(February 25, 2021) COVID-19 infections have been declining across the country as well as in Washington, where Jefferson County has the second-lowest number of cases per capita in the whole state.
That’s great news, but… Every expert from Dr. Fauci to our County Health Officer, Dr. Locke, is concerned about the recent COVID-19 variants first discovered in South Africa and the United Kingdom. Both of these are now in Washington state. The South African variant may render some vaccines less effective. The UK variant is much more contagious and fast becoming the dominant strain in the US.
We’re vaccinating people as fast as we can in Jefferson County, but until that job is done, it’s essential that everyone – vaccinated or not – continue to mask up, wash up, keep your distance, and avoid gatherings with people outside of your household.
If you think you may have symptoms or been exposed to someone with symptoms, please, get tested right away. Thank you.
(Feb. 22, 2021) If you’re one of the 7,000 people who signed up online to get vaccinated by Jefferson Healthcare, please be patient. You’ll get a phone call or an email when there are appointments available in your age group.
To register for the hospital’s drive-through vaccination clinic, go to JeffersonHealthcare.org.
If you haven’t signed up yet, you can go to FindYourPhaseWa.org to confirm your eligibility. That’s find your phase wa (dot) org.
You can print out your confirmation of eligibility, and find links for making vaccine appointments at Jefferson Healthcare and local pharmacies.
If you don’t have online access, volunteers are available from 9am to 4:00pm weekdays at the Department of Emergency Management. Call 360-344-9791. That’s 344-9791.
Meanwhile, please keep masking up, washing up, and staying six feet away from people outside of your household. Thank you.
(Feb. 10, 2021) KPTZ would like to express our gratitude to Jefferson County Health Officer, Dr. Tom Locke and Department of Emergency Management Director Willie Bence. And to all our public health professionals, our elected officials, also to the many volunteers who serve our community. Since the pandemic started, you’ve provided the tools and support to empower us to keep ourselves, our families, and our community safe. We appreciate all your hard work!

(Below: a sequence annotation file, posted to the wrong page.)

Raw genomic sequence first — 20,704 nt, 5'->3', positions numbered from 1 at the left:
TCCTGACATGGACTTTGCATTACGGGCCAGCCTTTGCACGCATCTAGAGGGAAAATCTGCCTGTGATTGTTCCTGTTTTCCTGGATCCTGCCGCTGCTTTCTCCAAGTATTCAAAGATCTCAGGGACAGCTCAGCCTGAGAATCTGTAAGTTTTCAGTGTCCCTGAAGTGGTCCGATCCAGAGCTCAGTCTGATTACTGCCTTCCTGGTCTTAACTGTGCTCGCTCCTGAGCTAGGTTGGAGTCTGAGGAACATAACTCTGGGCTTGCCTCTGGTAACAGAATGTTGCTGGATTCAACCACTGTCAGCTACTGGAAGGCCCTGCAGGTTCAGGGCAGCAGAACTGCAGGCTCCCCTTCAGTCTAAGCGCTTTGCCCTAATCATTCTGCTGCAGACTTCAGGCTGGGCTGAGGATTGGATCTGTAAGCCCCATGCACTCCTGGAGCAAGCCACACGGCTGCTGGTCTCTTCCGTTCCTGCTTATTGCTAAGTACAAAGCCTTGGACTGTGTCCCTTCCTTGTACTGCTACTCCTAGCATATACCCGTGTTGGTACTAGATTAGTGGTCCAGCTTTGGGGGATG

(Jan. 27, 2021) Getting enough of us vaccinated takes time ~ and more importantly, a steady supply of COVID-19 vaccine.
As Dr. Tom Locke says, all pandemics end, eventually.
Vaccinated or not, we’ll need to keep masking up, washing up, and social distancing until the pandemic subsides.
Until then, local restaurants and businesses really need our support.
It’a long road ahead, and we can get there if we all do our part.
(Jan. 20, 2021) COVID-19 vaccinations are underway in Jefferson County, and moving through the age brackets.
Appointments can be made online at Jeffersonhealthcare.org, at Safeway, at Tri-AreaPharmacy.com, and now at QFC in Port Hadlock.
Please do not telephone the hospital or pharmacy for scheduling.
Go online to make your appointment, instead. Keep trying, and if you can, late at night and early mornings are good times to check.
If you do need help registering, call the local Department of Emergency Management weekdays from 9am to 4pm at 360-344-9791.
(Jan. 20, 2021) COVID-19 vaccinations are underway in Jefferson County, starting with our most at risk citizens and moving down the age brackets.
Currently, Jefferson HealthCare and TriArea Pharmacy, offer vaccines by appointments only. These can be made online at Jeffersonhealthcare.org or TriAreaPharmacy.com.
Both websites have details about the process, including what to expect, what to bring and any paperwork needed to get your vaccine.
If you know anyone who is in this priority group, you are encouraged to reach out and let them know about this vaccination opportunity.
Please do not call Jefferson Healthcare or the pharmacy for scheduling.
KPTZ will let you know when other people in the current tier can get vaccinations, after our most vulnerable folks have received the vaccine.
(December 23, 2020) Overall, Jefferson County has done well handling the pandemic. And now in the third wave of infections, we all need to be more vigilant than ever.